School of Arts


Research projects

Below is a selection of staff research projects, to give a flavour of the type of research undertaken in the School.

 



Dr Mattias Frey

Reader in Film, has been awarded the Philip Leverhulme Prize. Philip Leverhulme Prizes recognise the achievement of outstanding researchers whose work has already attracted international recognition and whose future career is exceptionally promising.

Dr Mattias Frey is awarded prestigious Philip Leverhulme Prize


 




Prof Paul Allain

Professor in Theatre and Drama, has been awarded funding from Institute of Adam Mickiewicz, Warsaw, as part of their Culture.pl programme and the Polish Cultural Institute, London to organise a two day symposium., ‘Kantorbury, Kantorbyry’ for academics and the public on the life and work of Polish theatre director and visual artist Tadeusz Kantor to celebrate 100 years since his birth. 

Kantorbury Symposium: 18th and 19th September

 

 




Dr Lavinia Brydon

The People's Pier: The popular culture of pleasure piers and cultural regeneration through community heritage, funded by AHRC.

The People’s Pier project will investigate how piers are changing from simple pleasure palaces with gambling machines and rides to hubs for hosting community events including pop-up cinemas and music and food festivals.The research will concentrate on two piers – Hastings Pier in East Sussex and Clevedon Pier in North Somerset. Lavinia Brydon will act as a co-investigator on this project.

 




Dr Margherita Laera

Lecturer in Drama, ‘Playing Identities, Performing Heritage: Theatre, Creolisation, Creation and the Commons’, funded by EU Creative Europe Programme.

This is a two-year interdisciplinary collaboration involving researchers from five countries which aims to investigate how theatre and performance might contribute to the production of new ‘creolised’ European forms of identity and heritage by promoting artistic residencies in which acting and directing students in the participating academies collaborate cross-culturally.

Playing Identities, Performing Heritage




Dr Shaun May

Lecturer in Drama, ‘Comedy on the Spectrum: Exploring Humour Production in Adolescents with Autism‘, funded by the British Academy and Leverhulme Trust.

Working with individuals on the high-functioning end of the spectrum, we will run comedy workshops in which participants develop their own material. Informed by the literature that suggests a fondness for slapstick and wordplay amongst individuals with ASD, the workshops will have two strands – clowning and stand- up.. In doing so, we will challenge the myth of autistic humourlessness and seek to understand.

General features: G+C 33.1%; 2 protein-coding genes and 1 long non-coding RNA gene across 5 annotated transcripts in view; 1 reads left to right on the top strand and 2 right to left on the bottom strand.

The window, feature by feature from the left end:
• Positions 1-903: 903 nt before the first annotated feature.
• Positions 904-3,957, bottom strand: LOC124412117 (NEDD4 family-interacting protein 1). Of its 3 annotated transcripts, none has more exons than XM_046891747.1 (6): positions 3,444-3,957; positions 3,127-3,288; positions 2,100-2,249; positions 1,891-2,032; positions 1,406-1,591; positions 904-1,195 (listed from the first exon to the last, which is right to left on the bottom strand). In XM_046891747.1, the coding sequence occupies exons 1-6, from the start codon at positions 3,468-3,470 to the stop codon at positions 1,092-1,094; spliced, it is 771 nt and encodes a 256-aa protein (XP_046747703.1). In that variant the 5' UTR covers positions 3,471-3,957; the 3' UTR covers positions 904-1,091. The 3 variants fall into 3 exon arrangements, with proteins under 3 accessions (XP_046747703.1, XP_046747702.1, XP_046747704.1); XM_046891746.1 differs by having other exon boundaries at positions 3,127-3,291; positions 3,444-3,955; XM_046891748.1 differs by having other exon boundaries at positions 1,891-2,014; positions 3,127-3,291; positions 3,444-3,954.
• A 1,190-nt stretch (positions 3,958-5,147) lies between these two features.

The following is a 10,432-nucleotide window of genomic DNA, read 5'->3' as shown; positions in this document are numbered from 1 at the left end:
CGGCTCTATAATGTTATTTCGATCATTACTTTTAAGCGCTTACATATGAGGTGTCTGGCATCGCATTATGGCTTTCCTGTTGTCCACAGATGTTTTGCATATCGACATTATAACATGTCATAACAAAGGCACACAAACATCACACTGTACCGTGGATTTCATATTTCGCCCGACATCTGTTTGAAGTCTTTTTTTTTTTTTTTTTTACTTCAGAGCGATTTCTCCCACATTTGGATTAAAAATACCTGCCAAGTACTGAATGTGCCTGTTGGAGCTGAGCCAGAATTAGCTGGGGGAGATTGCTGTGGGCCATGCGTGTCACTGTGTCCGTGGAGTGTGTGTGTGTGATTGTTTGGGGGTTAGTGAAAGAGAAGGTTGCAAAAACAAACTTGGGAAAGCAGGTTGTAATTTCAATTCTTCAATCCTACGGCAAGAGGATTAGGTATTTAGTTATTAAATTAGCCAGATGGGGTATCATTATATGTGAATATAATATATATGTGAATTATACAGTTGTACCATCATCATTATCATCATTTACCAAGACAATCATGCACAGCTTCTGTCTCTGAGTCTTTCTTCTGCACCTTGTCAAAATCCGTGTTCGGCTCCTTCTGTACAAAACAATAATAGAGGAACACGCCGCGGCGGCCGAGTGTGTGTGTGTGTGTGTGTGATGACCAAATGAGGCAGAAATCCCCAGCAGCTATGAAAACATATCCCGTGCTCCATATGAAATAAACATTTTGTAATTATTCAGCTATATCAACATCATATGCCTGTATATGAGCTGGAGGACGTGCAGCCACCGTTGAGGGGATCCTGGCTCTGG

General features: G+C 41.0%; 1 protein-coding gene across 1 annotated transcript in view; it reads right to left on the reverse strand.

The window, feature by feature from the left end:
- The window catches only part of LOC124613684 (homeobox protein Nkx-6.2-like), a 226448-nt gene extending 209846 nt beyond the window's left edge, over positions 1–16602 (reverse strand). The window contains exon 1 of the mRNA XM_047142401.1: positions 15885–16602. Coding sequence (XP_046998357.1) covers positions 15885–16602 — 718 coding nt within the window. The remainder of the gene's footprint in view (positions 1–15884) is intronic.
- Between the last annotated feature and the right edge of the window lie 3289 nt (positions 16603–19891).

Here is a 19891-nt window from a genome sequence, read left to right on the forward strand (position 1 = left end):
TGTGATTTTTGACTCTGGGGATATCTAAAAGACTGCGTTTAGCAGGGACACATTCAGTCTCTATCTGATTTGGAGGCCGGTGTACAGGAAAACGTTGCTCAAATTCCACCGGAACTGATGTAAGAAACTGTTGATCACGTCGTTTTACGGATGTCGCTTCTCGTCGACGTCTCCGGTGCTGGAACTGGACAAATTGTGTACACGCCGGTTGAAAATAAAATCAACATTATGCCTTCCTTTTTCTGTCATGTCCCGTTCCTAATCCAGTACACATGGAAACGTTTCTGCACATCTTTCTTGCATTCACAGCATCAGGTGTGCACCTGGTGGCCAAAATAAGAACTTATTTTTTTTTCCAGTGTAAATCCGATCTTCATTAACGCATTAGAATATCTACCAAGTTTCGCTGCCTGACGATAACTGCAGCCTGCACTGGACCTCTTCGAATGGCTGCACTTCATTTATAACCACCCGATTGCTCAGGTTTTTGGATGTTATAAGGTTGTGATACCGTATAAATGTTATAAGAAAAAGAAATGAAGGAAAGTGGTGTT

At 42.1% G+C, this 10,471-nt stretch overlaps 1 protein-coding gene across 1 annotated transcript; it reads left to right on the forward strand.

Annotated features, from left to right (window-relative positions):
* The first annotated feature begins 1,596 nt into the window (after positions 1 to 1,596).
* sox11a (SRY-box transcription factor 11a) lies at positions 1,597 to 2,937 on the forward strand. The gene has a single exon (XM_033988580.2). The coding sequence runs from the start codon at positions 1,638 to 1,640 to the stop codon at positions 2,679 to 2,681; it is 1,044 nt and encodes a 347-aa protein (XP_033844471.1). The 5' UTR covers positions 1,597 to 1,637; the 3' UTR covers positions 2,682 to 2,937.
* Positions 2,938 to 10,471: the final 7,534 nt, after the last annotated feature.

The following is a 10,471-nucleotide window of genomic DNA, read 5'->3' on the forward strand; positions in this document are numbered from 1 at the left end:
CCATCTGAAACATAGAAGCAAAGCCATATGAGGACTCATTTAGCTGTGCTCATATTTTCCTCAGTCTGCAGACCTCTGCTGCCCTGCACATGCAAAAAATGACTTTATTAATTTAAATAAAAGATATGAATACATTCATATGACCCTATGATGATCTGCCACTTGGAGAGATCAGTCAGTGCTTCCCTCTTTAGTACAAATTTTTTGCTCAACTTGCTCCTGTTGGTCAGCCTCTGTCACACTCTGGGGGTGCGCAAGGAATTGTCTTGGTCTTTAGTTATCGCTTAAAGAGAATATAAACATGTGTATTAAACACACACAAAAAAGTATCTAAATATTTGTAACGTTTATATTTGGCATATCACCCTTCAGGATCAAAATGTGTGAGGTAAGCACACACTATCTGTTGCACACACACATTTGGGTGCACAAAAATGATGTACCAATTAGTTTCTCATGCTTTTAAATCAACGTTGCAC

autistic humour on a model of difference rather than deficit.

Comedy on the Spectrum

 




Clio Barnard

Reader in Film, awarded Wellcome Trust and BFI Screenwriting Fellowship in association with Film4.

The fellowship provides Clio with the opportunity to delve into and draw inspiration from the exciting worlds of neuroscience, genetics and human development, supported by one of the world’s leading supporters of the arts, humanities and sciences.In addition to receiving £30 000, Barnard - through her contact with the Wellcome Trust - will have unparalleled access to experts at the forefront of medical research, ethics and the history of medicine.

Clio Barnard awarded Wellcome Trust



Dr Helen Brooks

Senior Lecturer in Drama, ‘Gateways to the First World War’, and AHRC funded Research Centre.

Led by the School of History's Professor Mark Connelly, Gateways to the First World War is a collaborative project involving leading First World War researchers Dr Brad Beaven (Portsmouth), Dr Helen Brooks (Kent), Professor Alison Fell (Leeds), Dr Emma Hanna (Greenwich), Dr Lucy Noakes (Brighton) and Dr Dan Todman (Queen Mary, London). The centre was launched in May 2014 and the team is working on a wide range of community activities commemorating the centenary across the UK.

Gateways to the First World War


 

 

 



Dr Melissa Trimingham and Prof Nicola Shaughnessy

‘Imagining Autism’, funded by AHRC.

Imagine a child who does not communicate verbally, does not engage in eye contact with their environment and family, and who apparently displays no imagination – these are some of the characteristics associated with autism. Imagining Autism is a collaboration between drama and psychology that seeks to remediate the difficulties autistic children have with communication, social interaction and imagination. Using multidisciplinary drama interventions and play, we create an opening into the autistic child’s world through performance.

Imagining Autism

 

 

 

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Last Updated: 31/01/2019